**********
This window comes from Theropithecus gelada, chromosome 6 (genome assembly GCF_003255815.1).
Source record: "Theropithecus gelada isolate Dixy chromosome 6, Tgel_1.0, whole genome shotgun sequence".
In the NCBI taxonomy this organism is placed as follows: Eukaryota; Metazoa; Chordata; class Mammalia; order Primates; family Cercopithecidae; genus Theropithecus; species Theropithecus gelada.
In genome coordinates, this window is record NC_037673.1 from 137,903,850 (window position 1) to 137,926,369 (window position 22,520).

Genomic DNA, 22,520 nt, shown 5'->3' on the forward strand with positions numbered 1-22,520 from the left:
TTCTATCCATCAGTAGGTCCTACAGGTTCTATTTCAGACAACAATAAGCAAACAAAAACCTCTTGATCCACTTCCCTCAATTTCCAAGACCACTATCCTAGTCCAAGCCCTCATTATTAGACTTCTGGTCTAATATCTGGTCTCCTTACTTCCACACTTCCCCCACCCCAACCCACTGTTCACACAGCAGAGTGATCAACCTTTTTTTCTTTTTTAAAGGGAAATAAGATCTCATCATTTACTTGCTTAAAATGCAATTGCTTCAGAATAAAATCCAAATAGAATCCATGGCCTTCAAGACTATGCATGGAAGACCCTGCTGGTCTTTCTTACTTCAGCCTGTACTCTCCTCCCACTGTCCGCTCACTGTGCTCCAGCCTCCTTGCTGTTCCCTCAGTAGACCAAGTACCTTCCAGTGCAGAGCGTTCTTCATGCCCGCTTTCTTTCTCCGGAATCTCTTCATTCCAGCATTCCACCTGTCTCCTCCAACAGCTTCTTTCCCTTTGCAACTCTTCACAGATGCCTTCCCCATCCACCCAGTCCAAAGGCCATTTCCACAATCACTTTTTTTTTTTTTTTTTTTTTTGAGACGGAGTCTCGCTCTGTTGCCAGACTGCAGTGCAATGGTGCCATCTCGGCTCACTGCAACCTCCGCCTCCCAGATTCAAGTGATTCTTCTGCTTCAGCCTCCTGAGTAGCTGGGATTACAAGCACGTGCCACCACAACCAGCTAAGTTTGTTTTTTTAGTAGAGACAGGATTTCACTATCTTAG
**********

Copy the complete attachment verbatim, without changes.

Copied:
This window comes from Theropithecus gelada, chromosome 6 (genome assembly GCF_003255815.1).
Source record: "Theropithecus gelada isolate Dixy chromosome 6, Tgel_1.0, whole genome shotgun sequence".
In the NCBI taxonomy this organism is placed as follows: Eukaryota; Metazoa; Chordata; class Mammalia; order Primates; family Cercopithecidae; genus Theropithecus; species Theropithecus gelada.
In genome coordinates, this window is record NC_037673.1 from 137,903,850 (window position 1) to 137,926,369 (window position 22,520).

Genomic DNA, 22,520 nt, shown 5'->3' on the forward strand with positions numbered 1-22,520 from the left:
TTCTATCCATCAGTAGGTCCTACAGGTTCTATTTCAGACAACAATAAGCAAACAAAAACCTCTTGATCCACTTCCCTCAATTTCCAAGACCACTATCCTAGTCCAAGCCCTCATTATTAGACTTCTGGTCTAATATCTGGTCTCCTTACTTCCACACTTCCCCCACCCCAACCCACTGTTCACACAGCAGAGTGATCAACCTTTTTTTCTTTTTTAAAGGGAAATAAGATCTCATCATTTACTTGCTTAAAATGCAATTGCTTCAGAATAAAATCCAAATAGAATCCATGGCCTTCAAGACTATGCATGGAAGACCCTGCTGGTCTTTCTTACTTCAGCCTGTACTCTCCTCCCACTGTCCGCTCACTGTGCTCCAGCCTCCTTGCTGTTCCCTCAGTAGACCAAGTACCTTCCAGTGCAGAGCGTTCTTCATGCCCGCTTTCTTTCTCCGGAATCTCTTCATTCCAGCATTCCACCTGTCTCCTCCAACAGCTTCTTTCCCTTTGCAACTCTTCACAGATGCCTTCCCCATCCACCCAGTCCAAAGGCCATTTCCACAATCACTTTTTTTTTTTTTTTTTTTTTTGAGACGGAGTCTCGCTCTGTTGCCAGACTGCAGTGCAATGGTGCCATCTCGGCTCACTGCAACCTCCGCCTCCCAGATTCAAGTGATTCTTCTGCTTCAGCCTCCTGAGTAGCTGGGATTACAAGCACGTGCCACCACAACCAGCTAAGTTTGTTTTTTTAGTAGAGACAGGATTTCACTATCTTAG